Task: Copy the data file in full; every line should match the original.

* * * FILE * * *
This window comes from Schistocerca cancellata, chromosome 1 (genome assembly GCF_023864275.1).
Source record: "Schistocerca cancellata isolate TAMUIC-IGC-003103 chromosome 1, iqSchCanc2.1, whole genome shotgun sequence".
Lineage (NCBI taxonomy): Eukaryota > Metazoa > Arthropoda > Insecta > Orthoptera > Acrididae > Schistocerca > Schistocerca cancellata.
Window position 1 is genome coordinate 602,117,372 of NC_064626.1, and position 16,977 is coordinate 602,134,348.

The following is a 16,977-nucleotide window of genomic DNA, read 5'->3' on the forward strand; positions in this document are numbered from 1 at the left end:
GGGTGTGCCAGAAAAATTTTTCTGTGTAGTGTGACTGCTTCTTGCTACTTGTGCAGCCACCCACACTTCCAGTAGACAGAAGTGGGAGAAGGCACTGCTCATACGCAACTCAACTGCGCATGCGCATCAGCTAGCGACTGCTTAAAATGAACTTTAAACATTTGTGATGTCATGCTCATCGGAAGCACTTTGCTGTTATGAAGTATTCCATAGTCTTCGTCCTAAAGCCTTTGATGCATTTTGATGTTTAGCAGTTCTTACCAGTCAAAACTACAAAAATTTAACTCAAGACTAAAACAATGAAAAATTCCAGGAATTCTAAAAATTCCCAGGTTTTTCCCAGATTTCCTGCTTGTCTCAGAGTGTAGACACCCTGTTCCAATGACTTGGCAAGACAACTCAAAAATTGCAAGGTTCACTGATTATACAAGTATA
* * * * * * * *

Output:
This window comes from Schistocerca cancellata, chromosome 1 (genome assembly GCF_023864275.1).
Source record: "Schistocerca cancellata isolate TAMUIC-IGC-003103 chromosome 1, iqSchCanc2.1, whole genome shotgun sequence".
Lineage (NCBI taxonomy): Eukaryota > Metazoa > Arthropoda > Insecta > Orthoptera > Acrididae > Schistocerca > Schistocerca cancellata.
Window position 1 is genome coordinate 602,117,372 of NC_064626.1, and position 16,977 is coordinate 602,134,348.

The following is a 16,977-nucleotide window of genomic DNA, read 5'->3' on the forward strand; positions in this document are numbered from 1 at the left end:
GGGTGTGCCAGAAAAATTTTTCTGTGTAGTGTGACTGCTTCTTGCTACTTGTGCAGCCACCCACACTTCCAGTAGACAGAAGTGGGAGAAGGCACTGCTCATACGCAACTCAACTGCGCATGCGCATCAGCTAGCGACTGCTTAAAATGAACTTTAAACATTTGTGATGTCATGCTCATCGGAAGCACTTTGCTGTTATGAAGTATTCCATAGTCTTCGTCCTAAAGCCTTTGATGCATTTTGATGTTTAGCAGTTCTTACCAGTCAAAACTACAAAAATTTAACTCAAGACTAAAACAATGAAAAATTCCAGGAATTCTAAAAATTCCCAGGTTTTTCCCAGATTTCCTGCTTGTCTCAGAGTGTAGACACCCTGTTCCAATGACTTGGCAAGACAACTCAAAAATTGCAAGGTTCACTGATTATACAAGTATA